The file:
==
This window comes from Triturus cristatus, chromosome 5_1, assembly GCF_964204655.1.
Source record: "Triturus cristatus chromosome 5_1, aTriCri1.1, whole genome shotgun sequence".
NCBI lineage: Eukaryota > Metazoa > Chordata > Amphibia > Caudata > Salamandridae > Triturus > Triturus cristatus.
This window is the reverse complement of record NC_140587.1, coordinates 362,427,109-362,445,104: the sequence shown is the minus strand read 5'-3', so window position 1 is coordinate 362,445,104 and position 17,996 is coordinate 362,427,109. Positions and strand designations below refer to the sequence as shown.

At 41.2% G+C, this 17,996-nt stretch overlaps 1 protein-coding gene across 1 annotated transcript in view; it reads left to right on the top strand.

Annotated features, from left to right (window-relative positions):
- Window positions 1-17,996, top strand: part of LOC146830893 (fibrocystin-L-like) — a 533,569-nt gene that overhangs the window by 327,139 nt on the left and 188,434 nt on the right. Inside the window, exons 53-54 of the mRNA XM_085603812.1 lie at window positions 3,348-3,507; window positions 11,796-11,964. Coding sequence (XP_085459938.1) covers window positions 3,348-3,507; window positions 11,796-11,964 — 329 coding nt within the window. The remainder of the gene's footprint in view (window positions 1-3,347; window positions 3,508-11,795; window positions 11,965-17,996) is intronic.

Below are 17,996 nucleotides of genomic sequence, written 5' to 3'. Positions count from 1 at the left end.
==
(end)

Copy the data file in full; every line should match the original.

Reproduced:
This window comes from Triturus cristatus, chromosome 5_1, assembly GCF_964204655.1.
Source record: "Triturus cristatus chromosome 5_1, aTriCri1.1, whole genome shotgun sequence".
NCBI lineage: Eukaryota > Metazoa > Chordata > Amphibia > Caudata > Salamandridae > Triturus > Triturus cristatus.
This window is the reverse complement of record NC_140587.1, coordinates 362,427,109-362,445,104: the sequence shown is the minus strand read 5'-3', so window position 1 is coordinate 362,445,104 and position 17,996 is coordinate 362,427,109. Positions and strand designations below refer to the sequence as shown.

At 41.2% G+C, this 17,996-nt stretch overlaps 1 protein-coding gene across 1 annotated transcript in view; it reads left to right on the top strand.

Annotated features, from left to right (window-relative positions):
- Window positions 1-17,996, top strand: part of LOC146830893 (fibrocystin-L-like) — a 533,569-nt gene that overhangs the window by 327,139 nt on the left and 188,434 nt on the right. Inside the window, exons 53-54 of the mRNA XM_085603812.1 lie at window positions 3,348-3,507; window positions 11,796-11,964. Coding sequence (XP_085459938.1) covers window positions 3,348-3,507; window positions 11,796-11,964 — 329 coding nt within the window. The remainder of the gene's footprint in view (window positions 1-3,347; window positions 3,508-11,795; window positions 11,965-17,996) is intronic.

Below are 17,996 nucleotides of genomic sequence, written 5' to 3'. Positions count from 1 at the left end.